10 Of Our Favorite Ads This Year

November 6, 2018

A great advertisement is like a catchy song. You can’t get it out of your head. It lingers for days, months and even years until the information about the product or service advertised is needed for a purchase decision. Here are 10 examples of ads we’ve seen recently in print, on TV and even on a billboard, and what we like about them.

1. The Chevy spoof commercial from Progressive

Chances are you’ve seen the “Real people. Not Actors.” commercials that Chevrolet has been producing recently. The ads focus on creating an authentic experience by televising “real” reactions of focus group members to information about Chevy cars.

That’s what makes the Progressive commercial ingenious, says Social Media Manager Bethany. They instantly call the Chevy ads commercials to mind with the focus-group feeling and over-the-top “authentic” remarks about car insurance. But the presence of Flo and Jamie, Progressive personalities, sets you up for the punchline that inevitably appears in their commercials.

The commercial achieves success by making you laugh while it details the benefits of their insurance in a tongue-in-cheek way.

2. “Eat Mor Chikin” billboards from Chick-fil-A

Billboards pack a powerful punch, particularly for hungry commuters, when they stand out from the typical roadside ads.

Chick-fil-A does this well by creatively using white space, misspelling text, and using a font that looks painted-on by the cow figures often outside of the billboard. Not only do they easily catch the eye, but they also fit cohesively with Chick-fil-A’s overall marketing strategy.

In fact, these types of billboards played a large part in building the Chick-fil-A brand, which started as a fast-food restaurant in malls but today has more than 2,000 locations.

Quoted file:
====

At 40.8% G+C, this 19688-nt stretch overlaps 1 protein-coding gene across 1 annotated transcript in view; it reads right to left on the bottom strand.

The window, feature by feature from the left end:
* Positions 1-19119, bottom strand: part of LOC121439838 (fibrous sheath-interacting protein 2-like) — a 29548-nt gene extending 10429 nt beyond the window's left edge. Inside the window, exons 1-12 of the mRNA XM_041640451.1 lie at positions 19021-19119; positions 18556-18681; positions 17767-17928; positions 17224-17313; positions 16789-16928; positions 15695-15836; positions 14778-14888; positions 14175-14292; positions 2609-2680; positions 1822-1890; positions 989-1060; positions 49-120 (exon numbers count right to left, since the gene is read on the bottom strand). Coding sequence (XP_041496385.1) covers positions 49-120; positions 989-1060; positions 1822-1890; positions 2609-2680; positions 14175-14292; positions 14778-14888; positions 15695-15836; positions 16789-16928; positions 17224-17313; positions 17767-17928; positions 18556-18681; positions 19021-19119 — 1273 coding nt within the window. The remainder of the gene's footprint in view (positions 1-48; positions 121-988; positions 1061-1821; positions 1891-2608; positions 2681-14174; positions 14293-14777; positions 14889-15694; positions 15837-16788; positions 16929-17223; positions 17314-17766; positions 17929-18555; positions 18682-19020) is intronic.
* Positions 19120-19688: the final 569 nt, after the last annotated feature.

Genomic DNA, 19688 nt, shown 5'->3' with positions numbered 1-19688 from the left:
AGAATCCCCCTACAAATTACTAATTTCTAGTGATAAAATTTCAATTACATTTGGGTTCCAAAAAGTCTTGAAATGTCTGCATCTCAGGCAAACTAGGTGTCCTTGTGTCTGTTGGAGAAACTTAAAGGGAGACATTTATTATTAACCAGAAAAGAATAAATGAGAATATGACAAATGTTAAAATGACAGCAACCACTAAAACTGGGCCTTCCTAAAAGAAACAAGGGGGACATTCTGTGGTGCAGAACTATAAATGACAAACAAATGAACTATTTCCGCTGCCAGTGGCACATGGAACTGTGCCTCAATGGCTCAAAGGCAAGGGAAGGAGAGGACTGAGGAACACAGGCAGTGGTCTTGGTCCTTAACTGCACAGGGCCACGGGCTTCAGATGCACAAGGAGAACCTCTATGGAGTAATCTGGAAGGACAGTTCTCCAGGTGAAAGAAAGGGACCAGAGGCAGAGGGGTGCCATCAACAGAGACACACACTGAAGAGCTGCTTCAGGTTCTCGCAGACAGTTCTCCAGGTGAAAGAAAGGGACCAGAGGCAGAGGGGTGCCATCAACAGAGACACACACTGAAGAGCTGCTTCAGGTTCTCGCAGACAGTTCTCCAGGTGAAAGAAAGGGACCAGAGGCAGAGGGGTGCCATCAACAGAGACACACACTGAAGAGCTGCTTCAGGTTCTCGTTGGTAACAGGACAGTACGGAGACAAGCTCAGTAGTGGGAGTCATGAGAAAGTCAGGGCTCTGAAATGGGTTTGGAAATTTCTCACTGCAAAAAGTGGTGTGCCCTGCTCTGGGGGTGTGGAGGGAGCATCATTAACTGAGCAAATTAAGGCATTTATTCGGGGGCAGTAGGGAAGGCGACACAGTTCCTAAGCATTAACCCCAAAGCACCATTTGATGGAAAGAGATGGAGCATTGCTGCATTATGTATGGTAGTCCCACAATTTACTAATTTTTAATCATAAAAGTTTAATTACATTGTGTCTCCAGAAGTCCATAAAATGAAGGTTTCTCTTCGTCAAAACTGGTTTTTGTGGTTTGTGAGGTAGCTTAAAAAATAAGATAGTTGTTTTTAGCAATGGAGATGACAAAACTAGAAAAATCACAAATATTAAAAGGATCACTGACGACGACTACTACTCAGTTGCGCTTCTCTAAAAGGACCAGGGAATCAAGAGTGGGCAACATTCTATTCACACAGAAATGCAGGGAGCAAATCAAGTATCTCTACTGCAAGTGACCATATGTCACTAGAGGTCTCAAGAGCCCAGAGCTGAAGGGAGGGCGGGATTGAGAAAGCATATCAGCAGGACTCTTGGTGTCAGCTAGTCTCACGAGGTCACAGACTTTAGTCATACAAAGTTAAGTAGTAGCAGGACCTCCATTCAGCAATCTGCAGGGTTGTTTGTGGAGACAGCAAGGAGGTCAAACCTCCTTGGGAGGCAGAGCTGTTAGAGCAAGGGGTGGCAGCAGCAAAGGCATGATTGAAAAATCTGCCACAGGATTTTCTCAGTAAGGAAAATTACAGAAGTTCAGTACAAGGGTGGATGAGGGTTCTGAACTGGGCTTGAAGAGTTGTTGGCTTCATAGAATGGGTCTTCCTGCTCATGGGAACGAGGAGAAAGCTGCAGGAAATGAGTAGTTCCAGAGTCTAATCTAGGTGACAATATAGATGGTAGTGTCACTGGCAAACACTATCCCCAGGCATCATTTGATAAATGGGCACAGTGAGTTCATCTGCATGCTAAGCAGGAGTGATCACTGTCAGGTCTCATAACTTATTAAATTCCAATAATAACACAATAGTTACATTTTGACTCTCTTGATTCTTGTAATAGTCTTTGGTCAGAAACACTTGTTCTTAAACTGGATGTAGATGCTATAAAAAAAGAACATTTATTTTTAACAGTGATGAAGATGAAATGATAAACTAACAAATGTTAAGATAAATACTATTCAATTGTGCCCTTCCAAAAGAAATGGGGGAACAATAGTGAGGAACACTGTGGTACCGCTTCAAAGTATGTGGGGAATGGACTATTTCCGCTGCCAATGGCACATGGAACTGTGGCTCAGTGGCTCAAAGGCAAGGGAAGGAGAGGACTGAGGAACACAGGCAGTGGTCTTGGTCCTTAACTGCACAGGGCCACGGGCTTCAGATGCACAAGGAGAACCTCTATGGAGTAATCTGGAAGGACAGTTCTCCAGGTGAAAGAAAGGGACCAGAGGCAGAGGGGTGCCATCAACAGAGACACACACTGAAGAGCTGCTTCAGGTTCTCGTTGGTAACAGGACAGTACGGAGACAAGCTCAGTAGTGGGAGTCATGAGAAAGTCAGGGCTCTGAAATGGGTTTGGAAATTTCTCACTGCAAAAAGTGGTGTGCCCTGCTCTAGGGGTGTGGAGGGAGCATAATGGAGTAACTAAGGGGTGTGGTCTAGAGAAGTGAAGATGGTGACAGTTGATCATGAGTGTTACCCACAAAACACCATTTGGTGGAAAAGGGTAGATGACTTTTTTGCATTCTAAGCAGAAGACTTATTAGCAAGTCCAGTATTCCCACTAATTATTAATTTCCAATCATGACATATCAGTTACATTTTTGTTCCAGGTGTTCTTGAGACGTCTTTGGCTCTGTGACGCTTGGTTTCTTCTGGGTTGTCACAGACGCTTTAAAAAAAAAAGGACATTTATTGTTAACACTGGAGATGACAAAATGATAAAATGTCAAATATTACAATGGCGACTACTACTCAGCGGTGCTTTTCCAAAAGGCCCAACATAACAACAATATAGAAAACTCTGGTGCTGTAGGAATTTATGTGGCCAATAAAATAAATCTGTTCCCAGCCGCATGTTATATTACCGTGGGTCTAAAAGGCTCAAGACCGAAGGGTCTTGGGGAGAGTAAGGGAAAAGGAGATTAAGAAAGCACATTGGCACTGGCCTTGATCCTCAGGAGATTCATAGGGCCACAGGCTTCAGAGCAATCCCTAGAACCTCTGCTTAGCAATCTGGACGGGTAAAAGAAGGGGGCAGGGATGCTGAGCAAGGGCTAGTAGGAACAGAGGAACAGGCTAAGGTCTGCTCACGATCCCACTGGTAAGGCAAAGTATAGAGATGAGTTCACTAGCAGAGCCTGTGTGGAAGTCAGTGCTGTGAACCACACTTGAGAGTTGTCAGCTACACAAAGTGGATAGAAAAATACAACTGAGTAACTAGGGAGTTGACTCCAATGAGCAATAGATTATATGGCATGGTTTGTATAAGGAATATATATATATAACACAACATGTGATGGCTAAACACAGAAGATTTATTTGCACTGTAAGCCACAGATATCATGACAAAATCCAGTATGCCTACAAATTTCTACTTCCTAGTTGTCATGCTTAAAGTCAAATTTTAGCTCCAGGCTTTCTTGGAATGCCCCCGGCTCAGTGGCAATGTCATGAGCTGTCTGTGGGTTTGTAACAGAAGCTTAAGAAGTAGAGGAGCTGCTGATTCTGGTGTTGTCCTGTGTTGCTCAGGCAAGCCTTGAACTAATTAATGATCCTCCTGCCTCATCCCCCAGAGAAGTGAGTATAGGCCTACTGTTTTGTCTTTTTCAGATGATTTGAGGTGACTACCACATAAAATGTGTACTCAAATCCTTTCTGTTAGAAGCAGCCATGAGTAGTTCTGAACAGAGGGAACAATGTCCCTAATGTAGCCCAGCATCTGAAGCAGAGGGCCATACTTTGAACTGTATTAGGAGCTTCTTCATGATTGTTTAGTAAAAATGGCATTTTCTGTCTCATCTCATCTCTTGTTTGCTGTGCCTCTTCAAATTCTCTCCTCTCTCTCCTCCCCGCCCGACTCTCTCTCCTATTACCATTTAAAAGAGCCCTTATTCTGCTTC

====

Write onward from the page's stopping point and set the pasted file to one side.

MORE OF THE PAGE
We like these billboards because they’re a departure from traditional, polished billboards. For the more casual brand environment of a fast-food restaurant, this works well.

best-ads-chickfila

3. Real-Life Situations with Liberty Mutual Insurance

Liberty Mutual Insurance has a long-running campaign where people share insurance stories in front of the Statue of Liberty. Some of their newer ads, however, delve deeper into those stories by presenting people in real-life situations where they need help from their insurance agency.

Take this commercial, for example, where a young man calls his dad at night for help changing a flat tire. The ad is relatable because we’ve all been there—either as the caller or the receiver of the call. Additionally, the commercial taps into our desire for safety for ourselves and our loved ones.

Admin Bev loves this commercial for its relatability and humor, which lightens the tone of an ad talking about something that we need for the more serious moments of life—car insurance.

4. Berluti Shoes in WSJ Magazine

Dinny Kinloch, Fresh’s president, spotted this eye-catching print ad in WSJ Magazine. As a luxury brand, Berluti fits seamlessly into this luxury glossy news and lifestyle magazine that appeals to lovers of fashion, entertainment, design, architecture and more.

The simplicity and white space places the rich sheen of the shoe’s leather, the intricate stitching and the beautiful finish in the spotlight. The positioning and coloring of “Berluti” helps the brand name stand out. The ad’s overall simplicity invites readers to learn more about its offerings and keeps the brand front-of-mind the next time you’re considering a luxury shoe purchase.

best-ads-berluti

5. Tide’s Pandora Ads

Ads on Pandora are often a rude interruption to a customer’s listening experience. Tide finds a way to make the transition less jarring with song-like advertisements.

By creating an interplay between an obnoxious voice illustrating a food that stains and a fluttery voice illustrating a favorite clothing item, Tide humorously taps into our desire to keep clothes free of stains.

Plus, Social Media Manager Bethany says, these songs are incredibly catchy. More than once, she’s found herself humming them at work and around the house.

6. “Plan for the Unexpected” from Principal Financial Group